Stanley, Peter: Uneasy peace

Peter Stanley

Uneasy peace‘, Inside Story, 15 December 2019

Review of a new collection of essays, The Great War: Aftermath and Commemoration, edited by Carolyn Holbrook and Keir Reeves, and published by UNSW Press. The book was launched last month. Chapter headings and authors.

Carolyn Holbrook is a former member of the former Honest History committee while Peter Stanley is a former president of Honest History. The book includes a chapter by Honest History website editor, David Stephens.

Regardless of any impatience or annoyance we may feel [says Stanley] about the boosting of the 2014–18 Anzac centenary (with extravagant funding from the federal government and many other agencies and bodies), the anniversary of the Great War represented both a significant opportunity for new, substantive histories of the conflict and its many consequences, and a chance to reflect on the importance of the experience and its effects. This book handsomely represents both strands. It includes essays on individual and collective experiences in and of the war, discussions of its various legacies — positive and (mostly) negative — and reflections on how the war was recorded and interpreted then and since.

In his review, Stanley makes useful distinctions between younger and older contributors and between traditional academic historians and passionate advocates. He also makes telling points about the politics of history, noting for example, that the Australian War Memorial’s ‘historians had been largely silent, if not silenced, for the duration of the Anzac centenary, partly by a draconian approvals regime imposed by its departing showman/director’, but wondering whether historians based in institutions like the Memorial still labour under some constraints.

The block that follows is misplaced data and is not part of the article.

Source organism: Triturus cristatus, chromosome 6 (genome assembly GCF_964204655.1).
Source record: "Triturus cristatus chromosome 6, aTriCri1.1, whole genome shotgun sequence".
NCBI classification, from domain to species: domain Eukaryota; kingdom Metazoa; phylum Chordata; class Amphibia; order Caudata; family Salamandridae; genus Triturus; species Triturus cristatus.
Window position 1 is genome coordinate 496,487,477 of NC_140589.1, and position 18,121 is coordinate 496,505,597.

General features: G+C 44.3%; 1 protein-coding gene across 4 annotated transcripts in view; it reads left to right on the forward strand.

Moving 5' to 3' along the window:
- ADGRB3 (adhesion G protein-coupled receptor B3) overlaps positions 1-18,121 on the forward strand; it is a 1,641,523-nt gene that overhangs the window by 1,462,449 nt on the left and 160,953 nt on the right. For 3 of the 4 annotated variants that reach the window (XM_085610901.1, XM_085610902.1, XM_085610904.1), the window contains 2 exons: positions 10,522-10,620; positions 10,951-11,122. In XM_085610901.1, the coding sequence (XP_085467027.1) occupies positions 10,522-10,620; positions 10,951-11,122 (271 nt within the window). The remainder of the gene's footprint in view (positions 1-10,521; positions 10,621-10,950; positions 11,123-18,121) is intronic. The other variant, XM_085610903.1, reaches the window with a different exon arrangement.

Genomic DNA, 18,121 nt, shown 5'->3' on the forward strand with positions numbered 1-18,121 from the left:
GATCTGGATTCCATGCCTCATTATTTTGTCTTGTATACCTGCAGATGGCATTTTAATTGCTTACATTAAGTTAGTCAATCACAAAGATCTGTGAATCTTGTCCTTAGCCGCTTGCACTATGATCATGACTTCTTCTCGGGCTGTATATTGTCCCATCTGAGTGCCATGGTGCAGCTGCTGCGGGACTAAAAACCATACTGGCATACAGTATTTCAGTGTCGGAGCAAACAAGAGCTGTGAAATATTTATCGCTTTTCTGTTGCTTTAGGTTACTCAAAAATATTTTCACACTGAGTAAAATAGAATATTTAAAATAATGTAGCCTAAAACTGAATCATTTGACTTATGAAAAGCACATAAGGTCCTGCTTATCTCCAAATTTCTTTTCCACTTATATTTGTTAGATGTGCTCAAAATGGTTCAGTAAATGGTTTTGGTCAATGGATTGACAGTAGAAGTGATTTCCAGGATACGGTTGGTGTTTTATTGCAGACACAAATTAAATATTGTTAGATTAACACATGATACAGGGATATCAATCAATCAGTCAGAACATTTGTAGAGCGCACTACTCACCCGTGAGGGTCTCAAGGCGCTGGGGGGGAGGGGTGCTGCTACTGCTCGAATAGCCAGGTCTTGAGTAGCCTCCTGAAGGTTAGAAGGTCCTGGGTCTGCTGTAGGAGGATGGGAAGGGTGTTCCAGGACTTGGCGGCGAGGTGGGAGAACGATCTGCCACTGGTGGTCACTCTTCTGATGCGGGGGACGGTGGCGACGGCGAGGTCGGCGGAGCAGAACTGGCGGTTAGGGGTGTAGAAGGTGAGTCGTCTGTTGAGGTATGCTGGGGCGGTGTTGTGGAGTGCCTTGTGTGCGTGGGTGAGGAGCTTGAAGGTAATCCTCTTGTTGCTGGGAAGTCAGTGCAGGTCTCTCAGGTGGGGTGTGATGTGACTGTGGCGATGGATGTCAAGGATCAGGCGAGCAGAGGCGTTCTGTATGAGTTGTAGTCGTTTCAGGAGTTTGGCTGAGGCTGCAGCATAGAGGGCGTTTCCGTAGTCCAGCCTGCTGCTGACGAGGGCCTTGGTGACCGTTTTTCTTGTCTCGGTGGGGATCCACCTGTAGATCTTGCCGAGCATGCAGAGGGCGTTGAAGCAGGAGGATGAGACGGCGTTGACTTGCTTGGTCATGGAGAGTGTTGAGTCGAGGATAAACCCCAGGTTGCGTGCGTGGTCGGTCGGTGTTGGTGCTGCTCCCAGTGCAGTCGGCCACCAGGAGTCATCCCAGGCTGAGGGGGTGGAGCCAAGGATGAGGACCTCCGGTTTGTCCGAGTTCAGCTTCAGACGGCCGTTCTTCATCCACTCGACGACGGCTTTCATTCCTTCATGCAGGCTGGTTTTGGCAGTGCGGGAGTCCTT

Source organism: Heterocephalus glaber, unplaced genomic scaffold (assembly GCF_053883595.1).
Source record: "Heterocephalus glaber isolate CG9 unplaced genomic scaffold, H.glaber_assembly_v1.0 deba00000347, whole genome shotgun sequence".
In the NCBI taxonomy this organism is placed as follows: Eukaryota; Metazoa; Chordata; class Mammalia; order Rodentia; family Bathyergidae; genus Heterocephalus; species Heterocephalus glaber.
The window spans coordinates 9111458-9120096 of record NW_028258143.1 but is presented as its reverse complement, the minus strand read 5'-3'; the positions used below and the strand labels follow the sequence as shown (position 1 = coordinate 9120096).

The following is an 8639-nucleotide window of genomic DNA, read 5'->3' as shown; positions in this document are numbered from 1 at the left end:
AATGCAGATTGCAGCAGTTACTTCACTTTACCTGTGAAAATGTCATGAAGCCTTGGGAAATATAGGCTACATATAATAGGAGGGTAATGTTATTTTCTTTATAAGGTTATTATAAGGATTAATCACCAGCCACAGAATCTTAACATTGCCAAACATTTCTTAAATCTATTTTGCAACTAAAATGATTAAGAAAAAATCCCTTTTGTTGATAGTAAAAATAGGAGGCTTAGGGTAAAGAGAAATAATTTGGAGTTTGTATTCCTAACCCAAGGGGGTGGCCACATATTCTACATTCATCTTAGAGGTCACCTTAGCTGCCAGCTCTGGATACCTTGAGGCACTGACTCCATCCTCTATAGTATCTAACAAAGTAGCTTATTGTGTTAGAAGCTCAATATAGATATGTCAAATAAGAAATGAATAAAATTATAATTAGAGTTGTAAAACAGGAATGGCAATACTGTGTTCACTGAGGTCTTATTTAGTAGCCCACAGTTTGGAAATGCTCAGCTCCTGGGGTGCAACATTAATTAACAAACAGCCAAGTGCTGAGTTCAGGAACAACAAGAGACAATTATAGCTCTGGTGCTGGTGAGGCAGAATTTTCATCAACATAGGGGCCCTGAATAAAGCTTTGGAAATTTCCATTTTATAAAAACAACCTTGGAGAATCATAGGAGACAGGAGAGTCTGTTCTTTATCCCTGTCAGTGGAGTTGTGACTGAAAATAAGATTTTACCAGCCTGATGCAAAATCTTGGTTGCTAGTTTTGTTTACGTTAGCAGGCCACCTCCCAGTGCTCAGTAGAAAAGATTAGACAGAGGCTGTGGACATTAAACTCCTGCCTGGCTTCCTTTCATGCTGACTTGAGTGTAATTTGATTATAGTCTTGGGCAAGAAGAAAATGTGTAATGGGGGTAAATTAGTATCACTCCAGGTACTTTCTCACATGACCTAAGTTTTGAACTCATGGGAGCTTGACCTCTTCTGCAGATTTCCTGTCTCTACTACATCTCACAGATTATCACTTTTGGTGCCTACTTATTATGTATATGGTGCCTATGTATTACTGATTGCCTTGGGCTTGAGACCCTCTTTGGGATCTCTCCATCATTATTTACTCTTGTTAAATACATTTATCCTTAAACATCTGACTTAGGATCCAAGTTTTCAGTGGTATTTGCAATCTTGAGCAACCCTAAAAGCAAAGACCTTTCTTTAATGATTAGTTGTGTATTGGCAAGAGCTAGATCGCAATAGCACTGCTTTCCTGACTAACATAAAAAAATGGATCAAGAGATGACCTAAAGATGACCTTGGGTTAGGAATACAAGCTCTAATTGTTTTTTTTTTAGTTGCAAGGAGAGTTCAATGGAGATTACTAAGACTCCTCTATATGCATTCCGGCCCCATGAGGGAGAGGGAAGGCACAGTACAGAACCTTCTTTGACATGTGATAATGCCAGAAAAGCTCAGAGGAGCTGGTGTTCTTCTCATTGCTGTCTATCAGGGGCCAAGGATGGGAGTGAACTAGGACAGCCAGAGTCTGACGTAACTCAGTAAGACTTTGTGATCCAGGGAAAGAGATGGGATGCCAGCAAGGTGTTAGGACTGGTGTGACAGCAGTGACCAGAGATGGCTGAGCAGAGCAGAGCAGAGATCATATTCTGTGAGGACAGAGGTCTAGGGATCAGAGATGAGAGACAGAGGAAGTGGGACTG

Stanley concludes that ‘the centenary has persuaded me that Great War history in Australia is unavoidably political. Perhaps that is because Australian society and politics has become even more polarised at a time of social and environmental change, a schism reflected in the politics of war memory.’

Stanley singles out the contributions of Henry Reynolds (what is still wrong with Anzac), Marilyn Lake (New Zealand in Anzac), David Stephens (lessons learned from the Honest History venture) and Bruce Scates (the Monash Centre at Villers-Bretonneux) because they ‘write with passion and a sense of commitment’. Scates produces the outstanding essay, as ‘he documents both the shortcomings of the [Monash] centre and its lack of quality and integrity when compared to less nationalistic Great War interpretative centres in France and Belgium’.







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